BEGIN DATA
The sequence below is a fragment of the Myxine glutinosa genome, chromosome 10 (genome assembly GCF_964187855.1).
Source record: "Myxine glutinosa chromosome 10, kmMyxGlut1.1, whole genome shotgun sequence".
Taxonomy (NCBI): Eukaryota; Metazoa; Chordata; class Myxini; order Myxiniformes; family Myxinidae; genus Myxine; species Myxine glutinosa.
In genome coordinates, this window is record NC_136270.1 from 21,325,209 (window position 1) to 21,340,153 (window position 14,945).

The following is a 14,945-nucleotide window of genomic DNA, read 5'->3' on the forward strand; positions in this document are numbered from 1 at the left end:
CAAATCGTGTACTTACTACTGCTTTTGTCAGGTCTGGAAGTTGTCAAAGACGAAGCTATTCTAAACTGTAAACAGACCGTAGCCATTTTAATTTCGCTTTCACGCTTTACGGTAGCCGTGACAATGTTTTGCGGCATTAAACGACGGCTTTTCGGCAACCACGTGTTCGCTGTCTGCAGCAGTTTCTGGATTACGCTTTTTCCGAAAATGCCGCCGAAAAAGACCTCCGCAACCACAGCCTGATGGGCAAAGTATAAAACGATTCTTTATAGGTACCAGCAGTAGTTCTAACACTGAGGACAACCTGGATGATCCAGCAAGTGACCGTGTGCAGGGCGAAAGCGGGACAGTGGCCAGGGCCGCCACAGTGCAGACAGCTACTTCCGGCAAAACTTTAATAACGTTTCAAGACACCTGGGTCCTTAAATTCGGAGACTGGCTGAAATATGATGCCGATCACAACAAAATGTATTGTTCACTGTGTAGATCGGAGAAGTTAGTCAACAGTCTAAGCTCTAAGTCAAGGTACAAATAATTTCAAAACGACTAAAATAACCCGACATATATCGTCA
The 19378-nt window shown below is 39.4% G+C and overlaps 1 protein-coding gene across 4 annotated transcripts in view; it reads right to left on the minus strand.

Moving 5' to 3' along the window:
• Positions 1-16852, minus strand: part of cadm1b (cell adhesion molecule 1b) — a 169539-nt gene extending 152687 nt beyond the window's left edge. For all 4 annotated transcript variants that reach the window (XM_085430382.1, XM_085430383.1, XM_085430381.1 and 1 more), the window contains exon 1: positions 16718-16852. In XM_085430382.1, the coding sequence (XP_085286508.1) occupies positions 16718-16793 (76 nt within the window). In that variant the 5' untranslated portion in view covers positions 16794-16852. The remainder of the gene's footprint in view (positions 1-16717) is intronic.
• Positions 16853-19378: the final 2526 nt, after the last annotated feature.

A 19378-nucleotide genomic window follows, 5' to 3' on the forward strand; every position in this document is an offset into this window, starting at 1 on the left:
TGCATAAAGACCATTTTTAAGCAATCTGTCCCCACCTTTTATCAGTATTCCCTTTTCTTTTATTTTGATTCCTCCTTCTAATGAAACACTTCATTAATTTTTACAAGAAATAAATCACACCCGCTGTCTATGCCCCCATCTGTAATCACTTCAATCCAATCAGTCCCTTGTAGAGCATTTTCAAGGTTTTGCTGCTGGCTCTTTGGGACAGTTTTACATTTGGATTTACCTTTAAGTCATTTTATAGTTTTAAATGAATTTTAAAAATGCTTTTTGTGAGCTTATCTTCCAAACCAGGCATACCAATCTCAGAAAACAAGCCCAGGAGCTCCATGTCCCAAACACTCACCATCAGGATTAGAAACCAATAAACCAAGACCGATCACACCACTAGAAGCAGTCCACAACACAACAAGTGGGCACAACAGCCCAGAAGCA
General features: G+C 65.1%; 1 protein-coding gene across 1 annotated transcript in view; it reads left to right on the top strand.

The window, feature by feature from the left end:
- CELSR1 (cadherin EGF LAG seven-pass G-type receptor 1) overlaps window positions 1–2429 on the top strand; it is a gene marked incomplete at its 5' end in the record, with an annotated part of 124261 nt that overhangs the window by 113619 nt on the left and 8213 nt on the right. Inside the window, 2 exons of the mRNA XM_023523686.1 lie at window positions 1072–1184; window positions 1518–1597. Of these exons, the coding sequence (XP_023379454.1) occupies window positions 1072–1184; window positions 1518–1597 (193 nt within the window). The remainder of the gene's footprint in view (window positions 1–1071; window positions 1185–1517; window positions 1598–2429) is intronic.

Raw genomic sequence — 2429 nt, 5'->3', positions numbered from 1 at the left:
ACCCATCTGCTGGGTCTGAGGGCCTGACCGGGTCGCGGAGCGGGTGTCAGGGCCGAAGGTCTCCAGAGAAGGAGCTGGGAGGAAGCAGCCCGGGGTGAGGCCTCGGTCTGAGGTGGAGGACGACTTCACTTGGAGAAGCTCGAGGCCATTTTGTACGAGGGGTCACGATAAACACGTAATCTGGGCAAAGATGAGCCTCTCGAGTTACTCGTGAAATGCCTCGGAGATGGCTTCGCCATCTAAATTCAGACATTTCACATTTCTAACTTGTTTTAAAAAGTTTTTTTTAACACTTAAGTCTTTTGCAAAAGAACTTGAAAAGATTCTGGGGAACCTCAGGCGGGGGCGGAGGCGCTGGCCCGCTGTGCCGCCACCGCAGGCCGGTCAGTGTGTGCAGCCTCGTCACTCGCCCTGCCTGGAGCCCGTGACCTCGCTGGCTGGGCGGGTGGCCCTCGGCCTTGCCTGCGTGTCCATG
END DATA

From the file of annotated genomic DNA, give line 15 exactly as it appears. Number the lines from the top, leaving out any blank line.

- CELSR1 (cadherin EGF LAG seven-pass G-type receptor 1) overlaps window positions 1–2429 on the top strand; it is a gene marked incomplete at its 5' end in the record, with an annotated part of 124261 nt that overhangs the window by 113619 nt on the left and 8213 nt on the right. Inside the window, 2 exons of the mRNA XM_023523686.1 lie at window positions 1072–1184; window positions 1518–1597. Of these exons, the coding sequence (XP_023379454.1) occupies window positions 1072–1184; window positions 1518–1597 (193 nt within the window). The remainder of the gene's footprint in view (window positions 1–1071; window positions 1185–1517; window positions 1598–2429) is intronic.